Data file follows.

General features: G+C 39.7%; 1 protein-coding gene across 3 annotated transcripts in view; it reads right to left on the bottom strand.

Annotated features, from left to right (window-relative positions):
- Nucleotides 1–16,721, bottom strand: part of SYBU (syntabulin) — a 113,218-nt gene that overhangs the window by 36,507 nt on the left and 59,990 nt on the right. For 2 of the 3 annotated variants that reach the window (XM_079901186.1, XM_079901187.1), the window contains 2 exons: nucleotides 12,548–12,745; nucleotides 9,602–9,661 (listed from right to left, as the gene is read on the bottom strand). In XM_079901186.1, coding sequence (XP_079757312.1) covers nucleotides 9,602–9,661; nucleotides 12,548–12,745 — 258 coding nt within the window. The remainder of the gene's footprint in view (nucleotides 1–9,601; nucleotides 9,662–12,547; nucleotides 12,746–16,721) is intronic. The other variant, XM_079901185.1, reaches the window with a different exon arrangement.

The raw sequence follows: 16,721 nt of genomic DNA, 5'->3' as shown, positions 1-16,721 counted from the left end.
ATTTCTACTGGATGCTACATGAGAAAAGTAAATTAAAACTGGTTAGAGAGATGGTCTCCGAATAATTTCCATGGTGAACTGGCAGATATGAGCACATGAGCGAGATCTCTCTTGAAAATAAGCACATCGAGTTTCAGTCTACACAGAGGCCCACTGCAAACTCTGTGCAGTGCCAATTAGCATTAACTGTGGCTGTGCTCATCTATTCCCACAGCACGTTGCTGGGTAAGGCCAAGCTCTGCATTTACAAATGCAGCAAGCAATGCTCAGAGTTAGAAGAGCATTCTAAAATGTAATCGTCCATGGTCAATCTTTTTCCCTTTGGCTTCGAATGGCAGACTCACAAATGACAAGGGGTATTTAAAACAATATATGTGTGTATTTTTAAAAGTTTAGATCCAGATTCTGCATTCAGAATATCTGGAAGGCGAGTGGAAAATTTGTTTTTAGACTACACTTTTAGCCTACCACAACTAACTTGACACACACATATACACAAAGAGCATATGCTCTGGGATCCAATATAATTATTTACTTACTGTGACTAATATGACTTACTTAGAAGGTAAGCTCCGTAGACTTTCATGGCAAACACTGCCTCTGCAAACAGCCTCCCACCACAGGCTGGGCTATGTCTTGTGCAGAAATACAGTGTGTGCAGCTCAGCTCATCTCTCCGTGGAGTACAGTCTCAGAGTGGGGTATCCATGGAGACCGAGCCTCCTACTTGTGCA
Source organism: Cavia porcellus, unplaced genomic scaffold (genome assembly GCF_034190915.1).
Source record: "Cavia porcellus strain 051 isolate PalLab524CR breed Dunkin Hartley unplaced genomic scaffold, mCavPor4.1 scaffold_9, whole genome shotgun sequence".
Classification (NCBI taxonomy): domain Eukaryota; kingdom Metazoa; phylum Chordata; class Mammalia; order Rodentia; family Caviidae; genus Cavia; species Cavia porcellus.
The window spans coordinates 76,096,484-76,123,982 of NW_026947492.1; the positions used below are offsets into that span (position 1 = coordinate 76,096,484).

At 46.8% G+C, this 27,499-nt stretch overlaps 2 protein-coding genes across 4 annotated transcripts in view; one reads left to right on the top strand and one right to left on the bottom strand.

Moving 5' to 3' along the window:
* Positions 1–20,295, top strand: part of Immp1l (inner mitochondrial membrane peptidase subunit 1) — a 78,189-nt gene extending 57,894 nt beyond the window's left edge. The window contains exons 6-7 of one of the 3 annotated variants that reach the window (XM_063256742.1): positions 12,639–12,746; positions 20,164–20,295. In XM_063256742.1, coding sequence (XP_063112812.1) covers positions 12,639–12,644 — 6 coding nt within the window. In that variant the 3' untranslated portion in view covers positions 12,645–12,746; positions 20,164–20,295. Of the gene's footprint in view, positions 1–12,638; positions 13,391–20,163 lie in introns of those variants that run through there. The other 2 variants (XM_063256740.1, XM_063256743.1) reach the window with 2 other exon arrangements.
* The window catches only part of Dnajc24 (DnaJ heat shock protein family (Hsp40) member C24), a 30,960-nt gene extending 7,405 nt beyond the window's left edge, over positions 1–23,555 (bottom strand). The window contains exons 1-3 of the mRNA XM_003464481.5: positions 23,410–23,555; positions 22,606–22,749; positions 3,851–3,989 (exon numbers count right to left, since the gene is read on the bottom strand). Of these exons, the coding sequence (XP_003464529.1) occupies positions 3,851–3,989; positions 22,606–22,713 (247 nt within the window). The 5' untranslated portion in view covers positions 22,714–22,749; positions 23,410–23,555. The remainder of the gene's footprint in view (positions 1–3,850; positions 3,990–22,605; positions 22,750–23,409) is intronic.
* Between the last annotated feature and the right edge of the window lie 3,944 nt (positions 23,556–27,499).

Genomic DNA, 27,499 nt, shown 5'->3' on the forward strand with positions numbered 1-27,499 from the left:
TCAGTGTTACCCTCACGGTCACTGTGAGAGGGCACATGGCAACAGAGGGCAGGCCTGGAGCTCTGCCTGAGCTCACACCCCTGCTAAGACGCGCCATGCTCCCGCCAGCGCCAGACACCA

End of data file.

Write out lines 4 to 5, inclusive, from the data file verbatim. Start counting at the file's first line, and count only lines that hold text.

The raw sequence follows: 16,721 nt of genomic DNA, 5'->3' as shown, positions 1-16,721 counted from the left end.
ATTTCTACTGGATGCTACATGAGAAAAGTAAATTAAAACTGGTTAGAGAGATGGTCTCCGAATAATTTCCATGGTGAACTGGCAGATATGAGCACATGAGCGAGATCTCTCTTGAAAATAAGCACATCGAGTTTCAGTCTACACAGAGGCCCACTGCAAACTCTGTGCAGTGCCAATTAGCATTAACTGTGGCTGTGCTCATCTATTCCCACAGCACGTTGCTGGGTAAGGCCAAGCTCTGCATTTACAAATGCAGCAAGCAATGCTCAGAGTTAGAAGAGCATTCTAAAATGTAATCGTCCATGGTCAATCTTTTTCCCTTTGGCTTCGAATGGCAGACTCACAAATGACAAGGGGTATTTAAAACAATATATGTGTGTATTTTTAAAAGTTTAGATCCAGATTCTGCATTCAGAATATCTGGAAGGCGAGTGGAAAATTTGTTTTTAGACTACACTTTTAGCCTACCACAACTAACTTGACACACACATATACACAAAGAGCATATGCTCTGGGATCCAATATAATTATTTACTTACTGTGACTAATATGACTTACTTAGAAGGTAAGCTCCGTAGACTTTCATGGCAAACACTGCCTCTGCAAACAGCCTCCCACCACAGGCTGGGCTATGTCTTGTGCAGAAATACAGTGTGTGCAGCTCAGCTCATCTCTCCGTGGAGTACAGTCTCAGAGTGGGGTATCCATGGAGACCGAGCCTCCTACTTGTGCA